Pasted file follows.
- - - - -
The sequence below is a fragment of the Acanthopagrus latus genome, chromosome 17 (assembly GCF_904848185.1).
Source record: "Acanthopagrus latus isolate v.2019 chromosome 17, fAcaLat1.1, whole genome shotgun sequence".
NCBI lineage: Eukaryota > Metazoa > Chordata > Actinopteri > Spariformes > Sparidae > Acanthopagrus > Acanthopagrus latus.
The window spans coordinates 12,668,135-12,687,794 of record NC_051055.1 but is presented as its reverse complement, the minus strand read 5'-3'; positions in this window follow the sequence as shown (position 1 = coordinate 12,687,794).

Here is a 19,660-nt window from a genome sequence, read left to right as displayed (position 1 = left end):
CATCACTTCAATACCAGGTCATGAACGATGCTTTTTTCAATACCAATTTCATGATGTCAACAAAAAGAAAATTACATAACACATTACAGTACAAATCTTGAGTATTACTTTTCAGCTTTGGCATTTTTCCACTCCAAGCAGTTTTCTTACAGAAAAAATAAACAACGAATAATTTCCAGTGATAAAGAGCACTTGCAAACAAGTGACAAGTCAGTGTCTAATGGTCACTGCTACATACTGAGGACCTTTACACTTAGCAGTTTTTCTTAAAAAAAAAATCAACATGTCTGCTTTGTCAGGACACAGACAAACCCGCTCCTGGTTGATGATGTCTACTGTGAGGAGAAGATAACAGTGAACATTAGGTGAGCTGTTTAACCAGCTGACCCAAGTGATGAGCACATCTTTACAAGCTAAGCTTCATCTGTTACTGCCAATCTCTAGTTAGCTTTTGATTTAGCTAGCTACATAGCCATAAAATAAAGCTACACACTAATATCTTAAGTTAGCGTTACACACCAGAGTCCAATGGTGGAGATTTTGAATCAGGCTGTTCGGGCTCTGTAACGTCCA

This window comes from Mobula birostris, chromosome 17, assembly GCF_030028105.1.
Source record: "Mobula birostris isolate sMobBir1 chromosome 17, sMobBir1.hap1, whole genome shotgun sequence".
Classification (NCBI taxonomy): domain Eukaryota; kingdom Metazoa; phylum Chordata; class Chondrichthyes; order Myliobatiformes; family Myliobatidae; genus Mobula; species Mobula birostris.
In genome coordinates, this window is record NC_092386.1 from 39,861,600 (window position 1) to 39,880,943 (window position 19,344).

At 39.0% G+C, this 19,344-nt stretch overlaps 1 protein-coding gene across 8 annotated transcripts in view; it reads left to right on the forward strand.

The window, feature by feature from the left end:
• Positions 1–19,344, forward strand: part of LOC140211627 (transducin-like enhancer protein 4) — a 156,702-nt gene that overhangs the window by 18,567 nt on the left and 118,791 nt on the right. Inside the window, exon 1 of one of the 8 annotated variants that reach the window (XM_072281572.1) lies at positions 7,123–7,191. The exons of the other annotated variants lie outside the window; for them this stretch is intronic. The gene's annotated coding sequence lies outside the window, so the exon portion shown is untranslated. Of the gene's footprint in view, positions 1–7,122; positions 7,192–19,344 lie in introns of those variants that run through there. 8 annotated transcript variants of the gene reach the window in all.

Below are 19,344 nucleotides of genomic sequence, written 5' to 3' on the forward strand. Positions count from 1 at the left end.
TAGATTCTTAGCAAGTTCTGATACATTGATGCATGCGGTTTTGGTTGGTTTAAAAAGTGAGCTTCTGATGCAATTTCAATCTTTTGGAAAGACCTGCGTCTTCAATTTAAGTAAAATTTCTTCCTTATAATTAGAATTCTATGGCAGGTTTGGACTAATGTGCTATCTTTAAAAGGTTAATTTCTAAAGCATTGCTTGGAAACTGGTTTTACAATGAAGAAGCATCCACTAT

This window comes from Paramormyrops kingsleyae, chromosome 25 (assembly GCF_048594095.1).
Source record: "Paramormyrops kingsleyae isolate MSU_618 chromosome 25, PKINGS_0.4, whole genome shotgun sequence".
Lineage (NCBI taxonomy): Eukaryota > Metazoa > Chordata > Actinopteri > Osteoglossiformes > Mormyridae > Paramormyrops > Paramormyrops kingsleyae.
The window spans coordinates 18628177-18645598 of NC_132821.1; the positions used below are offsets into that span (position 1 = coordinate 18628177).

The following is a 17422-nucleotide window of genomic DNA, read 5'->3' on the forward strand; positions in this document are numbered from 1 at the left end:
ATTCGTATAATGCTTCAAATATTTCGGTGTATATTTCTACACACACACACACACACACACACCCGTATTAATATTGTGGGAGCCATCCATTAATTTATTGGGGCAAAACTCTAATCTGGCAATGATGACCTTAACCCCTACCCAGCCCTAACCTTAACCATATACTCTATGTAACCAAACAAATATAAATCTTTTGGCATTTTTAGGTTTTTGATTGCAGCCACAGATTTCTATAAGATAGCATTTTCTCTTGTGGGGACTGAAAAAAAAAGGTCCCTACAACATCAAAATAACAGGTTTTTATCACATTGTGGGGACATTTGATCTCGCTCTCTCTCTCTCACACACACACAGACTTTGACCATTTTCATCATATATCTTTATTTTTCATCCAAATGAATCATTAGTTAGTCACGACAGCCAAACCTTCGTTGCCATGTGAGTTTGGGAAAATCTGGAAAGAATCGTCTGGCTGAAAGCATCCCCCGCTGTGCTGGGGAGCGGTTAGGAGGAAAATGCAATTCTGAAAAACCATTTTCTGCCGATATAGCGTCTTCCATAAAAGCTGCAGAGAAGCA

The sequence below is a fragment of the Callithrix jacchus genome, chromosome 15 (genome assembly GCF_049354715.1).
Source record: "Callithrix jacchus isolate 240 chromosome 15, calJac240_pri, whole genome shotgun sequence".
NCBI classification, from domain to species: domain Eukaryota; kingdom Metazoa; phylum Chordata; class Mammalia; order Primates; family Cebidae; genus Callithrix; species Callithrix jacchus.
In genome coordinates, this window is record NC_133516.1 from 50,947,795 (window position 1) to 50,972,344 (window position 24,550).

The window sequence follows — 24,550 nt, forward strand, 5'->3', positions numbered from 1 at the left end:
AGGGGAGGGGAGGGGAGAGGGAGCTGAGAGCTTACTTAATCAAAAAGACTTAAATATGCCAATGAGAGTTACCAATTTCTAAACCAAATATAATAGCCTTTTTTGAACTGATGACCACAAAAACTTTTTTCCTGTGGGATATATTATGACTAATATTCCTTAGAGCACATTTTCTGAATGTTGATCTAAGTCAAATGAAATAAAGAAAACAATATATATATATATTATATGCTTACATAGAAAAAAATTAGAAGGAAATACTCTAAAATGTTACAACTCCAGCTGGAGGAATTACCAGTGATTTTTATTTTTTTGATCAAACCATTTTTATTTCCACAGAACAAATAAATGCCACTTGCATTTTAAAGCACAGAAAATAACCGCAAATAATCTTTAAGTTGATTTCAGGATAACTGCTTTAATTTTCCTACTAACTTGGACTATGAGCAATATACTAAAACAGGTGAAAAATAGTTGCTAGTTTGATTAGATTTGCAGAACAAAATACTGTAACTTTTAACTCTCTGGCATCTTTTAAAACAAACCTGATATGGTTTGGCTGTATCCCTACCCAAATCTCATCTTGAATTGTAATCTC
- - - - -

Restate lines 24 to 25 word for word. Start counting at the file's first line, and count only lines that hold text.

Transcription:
NCBI classification, from domain to species: domain Eukaryota; kingdom Metazoa; phylum Chordata; class Mammalia; order Primates; family Cebidae; genus Callithrix; species Callithrix jacchus.
In genome coordinates, this window is record NC_133516.1 from 50,947,795 (window position 1) to 50,972,344 (window position 24,550).